June 11, 2018

Feminism in the Netherlands: SEHAQ

Having a drink and catching up with friends: it can be invaluable. If things aren’t going your way, you need a listening ear, people who understand what you’re going through. Maha Youssef and her friends wanted that too, but that turned out to be a major undertaking for them. Maha is a lesbian woman from Egypt. She fled to the Netherlands several years ago and sought contact here with like-minded people. Maha: “The queer scene in the Netherlands, however, turned out to be dominated by gay men; the queer refugee scene in any case. Workshops, parties, debates: they are all aimed at gay men. There is no room for lesbians or trans people. My friends and I felt completely out of place at these types of meetings, so we decided to start organising our own meetings.”


“We formed a collective together. We called it ‘Sehaq’, the Arabic swear word for a lesbian.”

Maha had already gained a lot of experience as a queer activist in Egypt, so this was right up her alley. She also knew a lot of other lesbian refugees from the Arab region, some of them from before they fled. “We formed a collective together. We called it ‘Sehaq’, the Arabic slur for a lesbian”, says Maha. “By using this name, we are reappropriating this word. If someone wants to insult me with it, that’s no longer possible, because the word is now mine.”

Train tickets
“We wanted to create safe spaces. The workshops that we organise are therefore only for refugees, not for white people. In this way, everyone feels free to discuss what they are experiencing in the Netherlands. Queer refugees often hear: ‘You came here yourself, we have given you shelter, money and security, so you are not allowed to criticise us.’” In addition to workshops, Sehaq also organises dinner parties and benefit parties in Vrankrijk, a squatter’s café in Amsterdam. Those are accessible to a broader public. “However, we always buy train tickets for lesbian and trans refugees, so that they can come from their asylum seeker’s centre to Amsterdam. In this way, we ensure that we’re always in the majority and can feel at home, even if gay men and Dutch people are welcome,” explains Maha, before adding while laughing: “Gay men find that very irritating.”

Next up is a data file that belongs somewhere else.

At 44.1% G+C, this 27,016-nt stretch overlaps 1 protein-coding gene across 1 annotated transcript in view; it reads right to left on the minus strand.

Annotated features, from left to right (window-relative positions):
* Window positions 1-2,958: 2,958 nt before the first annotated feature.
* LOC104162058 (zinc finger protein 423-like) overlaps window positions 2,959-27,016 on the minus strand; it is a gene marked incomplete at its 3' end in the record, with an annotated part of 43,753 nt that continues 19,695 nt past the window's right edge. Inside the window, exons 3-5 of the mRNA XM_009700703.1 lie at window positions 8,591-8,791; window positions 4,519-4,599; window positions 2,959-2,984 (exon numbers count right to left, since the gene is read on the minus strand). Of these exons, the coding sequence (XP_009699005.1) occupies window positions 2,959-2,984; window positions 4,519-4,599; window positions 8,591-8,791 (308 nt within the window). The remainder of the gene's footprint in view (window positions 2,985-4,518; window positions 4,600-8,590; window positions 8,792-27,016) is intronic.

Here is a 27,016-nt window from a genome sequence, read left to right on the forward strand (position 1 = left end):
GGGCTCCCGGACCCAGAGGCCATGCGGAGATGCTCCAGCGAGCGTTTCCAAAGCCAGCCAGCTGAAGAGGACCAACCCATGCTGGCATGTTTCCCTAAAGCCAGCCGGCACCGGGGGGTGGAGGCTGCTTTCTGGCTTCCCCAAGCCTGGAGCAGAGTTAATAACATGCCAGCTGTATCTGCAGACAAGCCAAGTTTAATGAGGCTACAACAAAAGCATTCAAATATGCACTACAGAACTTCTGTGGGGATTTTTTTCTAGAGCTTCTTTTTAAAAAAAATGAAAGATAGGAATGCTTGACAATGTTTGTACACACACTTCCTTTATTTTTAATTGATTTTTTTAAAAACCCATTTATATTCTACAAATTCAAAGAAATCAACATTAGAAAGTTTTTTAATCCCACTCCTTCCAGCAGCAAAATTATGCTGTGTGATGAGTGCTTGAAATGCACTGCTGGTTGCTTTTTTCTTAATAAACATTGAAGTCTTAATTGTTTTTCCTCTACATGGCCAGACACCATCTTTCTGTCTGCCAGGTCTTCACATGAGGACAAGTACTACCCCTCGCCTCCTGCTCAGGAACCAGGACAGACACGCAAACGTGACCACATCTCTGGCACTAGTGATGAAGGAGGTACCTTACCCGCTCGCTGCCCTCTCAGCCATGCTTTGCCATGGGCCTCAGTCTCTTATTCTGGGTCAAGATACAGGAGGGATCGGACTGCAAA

“One day, we’ll have our own meeting place, a home for all queer refugees in the Netherlands.”

Catching up, dancing, flirting a bit. These may not immediately seem like acts of resistance, but in certain contexts this is nothing less than radical feminist activism. Maha: “One day, we’ll have our own meeting place, a home for all queer refugees in the Netherlands.”

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